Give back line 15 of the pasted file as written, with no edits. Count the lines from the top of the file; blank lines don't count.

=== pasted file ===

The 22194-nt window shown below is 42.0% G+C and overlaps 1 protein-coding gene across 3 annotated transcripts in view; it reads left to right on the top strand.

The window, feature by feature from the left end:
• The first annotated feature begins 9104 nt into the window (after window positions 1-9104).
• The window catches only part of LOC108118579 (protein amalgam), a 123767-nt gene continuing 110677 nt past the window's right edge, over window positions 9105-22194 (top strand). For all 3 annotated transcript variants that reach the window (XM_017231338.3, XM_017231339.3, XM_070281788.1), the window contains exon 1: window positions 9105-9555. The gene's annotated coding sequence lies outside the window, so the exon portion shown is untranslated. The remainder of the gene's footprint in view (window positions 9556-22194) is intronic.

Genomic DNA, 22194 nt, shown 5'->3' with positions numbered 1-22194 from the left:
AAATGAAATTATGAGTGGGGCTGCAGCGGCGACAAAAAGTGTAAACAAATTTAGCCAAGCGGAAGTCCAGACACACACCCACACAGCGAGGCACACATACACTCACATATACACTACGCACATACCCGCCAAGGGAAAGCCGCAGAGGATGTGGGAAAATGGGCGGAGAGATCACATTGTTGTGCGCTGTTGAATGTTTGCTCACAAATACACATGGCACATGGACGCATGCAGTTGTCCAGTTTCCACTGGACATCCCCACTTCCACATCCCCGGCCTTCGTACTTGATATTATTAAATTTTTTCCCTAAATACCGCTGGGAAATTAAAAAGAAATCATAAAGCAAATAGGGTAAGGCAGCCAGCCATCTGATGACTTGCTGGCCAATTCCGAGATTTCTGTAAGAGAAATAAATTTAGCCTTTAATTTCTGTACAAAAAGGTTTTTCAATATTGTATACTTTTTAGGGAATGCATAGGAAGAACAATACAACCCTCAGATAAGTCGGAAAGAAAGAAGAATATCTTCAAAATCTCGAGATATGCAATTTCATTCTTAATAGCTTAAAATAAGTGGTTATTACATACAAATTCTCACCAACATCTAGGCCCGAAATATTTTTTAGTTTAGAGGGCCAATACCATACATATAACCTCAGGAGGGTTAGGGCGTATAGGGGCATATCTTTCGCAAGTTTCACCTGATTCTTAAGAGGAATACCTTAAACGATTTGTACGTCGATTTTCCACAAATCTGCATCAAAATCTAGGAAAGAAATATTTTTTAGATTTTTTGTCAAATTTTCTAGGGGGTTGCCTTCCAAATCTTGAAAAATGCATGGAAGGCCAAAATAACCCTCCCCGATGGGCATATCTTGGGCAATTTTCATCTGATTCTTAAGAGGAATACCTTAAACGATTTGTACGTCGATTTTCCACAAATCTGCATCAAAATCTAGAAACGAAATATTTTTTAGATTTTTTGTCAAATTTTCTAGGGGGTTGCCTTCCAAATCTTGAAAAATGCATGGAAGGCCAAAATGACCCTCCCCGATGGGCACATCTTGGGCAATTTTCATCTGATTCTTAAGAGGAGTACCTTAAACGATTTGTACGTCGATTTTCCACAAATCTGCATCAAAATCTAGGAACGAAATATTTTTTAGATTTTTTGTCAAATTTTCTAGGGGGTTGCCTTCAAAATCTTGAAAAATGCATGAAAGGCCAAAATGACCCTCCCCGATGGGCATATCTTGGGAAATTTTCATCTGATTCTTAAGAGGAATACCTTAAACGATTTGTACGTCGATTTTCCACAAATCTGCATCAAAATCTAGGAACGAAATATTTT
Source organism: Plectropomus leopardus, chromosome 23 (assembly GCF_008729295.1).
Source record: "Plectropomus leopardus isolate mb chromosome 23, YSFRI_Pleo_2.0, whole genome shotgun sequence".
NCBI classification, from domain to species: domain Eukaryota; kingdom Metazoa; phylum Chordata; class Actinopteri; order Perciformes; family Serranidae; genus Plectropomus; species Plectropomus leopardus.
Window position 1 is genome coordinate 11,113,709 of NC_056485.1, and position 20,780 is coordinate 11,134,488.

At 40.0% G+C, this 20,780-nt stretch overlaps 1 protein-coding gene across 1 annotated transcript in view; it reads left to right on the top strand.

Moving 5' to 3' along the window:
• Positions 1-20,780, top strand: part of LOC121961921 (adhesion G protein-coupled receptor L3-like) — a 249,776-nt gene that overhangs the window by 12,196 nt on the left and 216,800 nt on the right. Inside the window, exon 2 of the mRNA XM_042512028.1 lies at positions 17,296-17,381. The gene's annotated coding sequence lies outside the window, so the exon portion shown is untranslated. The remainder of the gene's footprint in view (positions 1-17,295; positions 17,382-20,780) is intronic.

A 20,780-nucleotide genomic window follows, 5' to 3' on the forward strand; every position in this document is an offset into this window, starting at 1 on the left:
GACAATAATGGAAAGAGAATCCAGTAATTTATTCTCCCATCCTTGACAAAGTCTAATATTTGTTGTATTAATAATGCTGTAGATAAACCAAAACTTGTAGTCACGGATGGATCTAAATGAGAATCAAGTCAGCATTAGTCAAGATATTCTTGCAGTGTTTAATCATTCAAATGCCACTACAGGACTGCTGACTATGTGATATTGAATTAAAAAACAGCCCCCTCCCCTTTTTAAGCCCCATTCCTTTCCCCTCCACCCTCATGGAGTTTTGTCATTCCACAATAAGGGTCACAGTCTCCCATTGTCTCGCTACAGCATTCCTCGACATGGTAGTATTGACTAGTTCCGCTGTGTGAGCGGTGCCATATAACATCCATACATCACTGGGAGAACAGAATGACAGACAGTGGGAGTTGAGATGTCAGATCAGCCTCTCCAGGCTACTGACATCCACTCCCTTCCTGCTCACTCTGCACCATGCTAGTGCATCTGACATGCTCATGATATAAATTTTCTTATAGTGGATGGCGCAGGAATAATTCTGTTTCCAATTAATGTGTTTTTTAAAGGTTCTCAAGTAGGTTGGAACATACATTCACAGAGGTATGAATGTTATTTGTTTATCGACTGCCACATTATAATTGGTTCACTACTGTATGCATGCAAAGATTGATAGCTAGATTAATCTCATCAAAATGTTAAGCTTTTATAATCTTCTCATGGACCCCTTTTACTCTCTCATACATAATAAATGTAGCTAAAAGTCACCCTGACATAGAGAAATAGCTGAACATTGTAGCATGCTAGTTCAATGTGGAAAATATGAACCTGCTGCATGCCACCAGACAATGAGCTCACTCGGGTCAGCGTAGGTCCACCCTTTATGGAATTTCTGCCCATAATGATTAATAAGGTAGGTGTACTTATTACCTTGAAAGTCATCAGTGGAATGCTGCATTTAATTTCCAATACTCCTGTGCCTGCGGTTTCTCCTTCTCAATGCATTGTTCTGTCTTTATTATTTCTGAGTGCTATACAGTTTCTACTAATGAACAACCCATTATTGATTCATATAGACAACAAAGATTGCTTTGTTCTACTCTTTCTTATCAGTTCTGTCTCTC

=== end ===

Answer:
GACAATAATGGAAAGAGAATCCAGTAATTTATTCTCCCATCCTTGACAAAGTCTAATATTTGTTGTATTAATAATGCTGTAGATAAACCAAAACTTGTAGTCACGGATGGATCTAAATGAGAATCAAGTCAGCATTAGTCAAGATATTCTTGCAGTGTTTAATCATTCAAATGCCACTACAGGACTGCTGACTATGTGATATTGAATTAAAAAACAGCCCCCTCCCCTTTTTAAGCCCCATTCCTTTCCCCTCCACCCTCATGGAGTTTTGTCATTCCACAATAAGGGTCACAGTCTCCCATTGTCTCGCTACAGCATTCCTCGACATGGTAGTATTGACTAGTTCCGCTGTGTGAGCGGTGCCATATAACATCCATACATCACTGGGAGAACAGAATGACAGACAGTGGGAGTTGAGATGTCAGATCAGCCTCTCCAGGCTACTGACATCCACTCCCTTCCTGCTCACTCTGCACCATGCTAGTGCATCTGACATGCTCATGATATAAATTTTCTTATAGTGGATGGCGCAGGAATAATTCTGTTTCCAATTAATGTGTTTTTTAAAGGTTCTCAAGTAGGTTGGAACATACATTCACAGAGGTATGAATGTTATTTGTTTATCGACTGCCACATTATAATTGGTTCACTACTGTATGCATGCAAAGATTGATAGCTAGATTAATCTCATCAAAATGTTAAGCTTTTATAATCTTCTCATGGACCCCTTTTACTCTCTCATACATAATAAATGTAGCTAAAAGTCACCCTGACATAGAGAAATAGCTGAACATTGTAGCATGCTAGTTCAATGTGGAAAATATGAACCTGCTGCATGCCACCAGACAATGAGCTCACTCGGGTCAGCGTAGGTCCACCCTTTATGGAATTTCTGCCCATAATGATTAATAAGGTAGGTGTACTTATTACCTTGAAAGTCATCAGTGGAATGCTGCATTTAATTTCCAATACTCCTGTGCCTGCGGTTTCTCCTTCTCAATGCATTGTTCTGTCTTTATTATTTCTGAGTGCTATACAGTTTCTACTAATGAACAACCCATTATTGATTCATATAGACAACAAAGATTGCTTTGTTCTACTCTTTCTTATCAGTTCTGTCTCTC